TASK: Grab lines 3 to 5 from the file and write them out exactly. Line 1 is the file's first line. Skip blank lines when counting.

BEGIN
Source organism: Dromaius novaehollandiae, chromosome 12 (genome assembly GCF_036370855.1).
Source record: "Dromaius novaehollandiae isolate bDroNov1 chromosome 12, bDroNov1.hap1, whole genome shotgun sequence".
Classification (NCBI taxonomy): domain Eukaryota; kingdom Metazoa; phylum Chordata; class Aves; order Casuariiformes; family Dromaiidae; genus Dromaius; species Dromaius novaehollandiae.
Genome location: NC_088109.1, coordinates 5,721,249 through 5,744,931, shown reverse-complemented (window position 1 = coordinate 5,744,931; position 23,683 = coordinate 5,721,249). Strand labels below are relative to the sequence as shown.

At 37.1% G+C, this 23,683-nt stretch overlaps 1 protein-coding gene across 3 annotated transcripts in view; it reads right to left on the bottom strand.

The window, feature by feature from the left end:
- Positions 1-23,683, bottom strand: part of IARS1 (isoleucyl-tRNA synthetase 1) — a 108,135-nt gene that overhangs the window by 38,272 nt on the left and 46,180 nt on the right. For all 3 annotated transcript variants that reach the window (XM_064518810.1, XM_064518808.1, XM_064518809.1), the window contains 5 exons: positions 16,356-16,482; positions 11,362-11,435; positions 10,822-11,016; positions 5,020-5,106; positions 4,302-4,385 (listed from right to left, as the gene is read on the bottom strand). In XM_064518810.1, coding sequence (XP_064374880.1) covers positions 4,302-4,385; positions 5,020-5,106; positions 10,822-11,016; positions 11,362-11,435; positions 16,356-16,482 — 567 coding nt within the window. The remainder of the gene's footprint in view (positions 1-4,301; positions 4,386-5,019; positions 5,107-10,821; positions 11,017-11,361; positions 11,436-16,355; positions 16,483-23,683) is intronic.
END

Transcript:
Classification (NCBI taxonomy): domain Eukaryota; kingdom Metazoa; phylum Chordata; class Aves; order Casuariiformes; family Dromaiidae; genus Dromaius; species Dromaius novaehollandiae.
Genome location: NC_088109.1, coordinates 5,721,249 through 5,744,931, shown reverse-complemented (window position 1 = coordinate 5,744,931; position 23,683 = coordinate 5,721,249). Strand labels below are relative to the sequence as shown.

At 37.1% G+C, this 23,683-nt stretch overlaps 1 protein-coding gene across 3 annotated transcripts in view; it reads right to left on the bottom strand.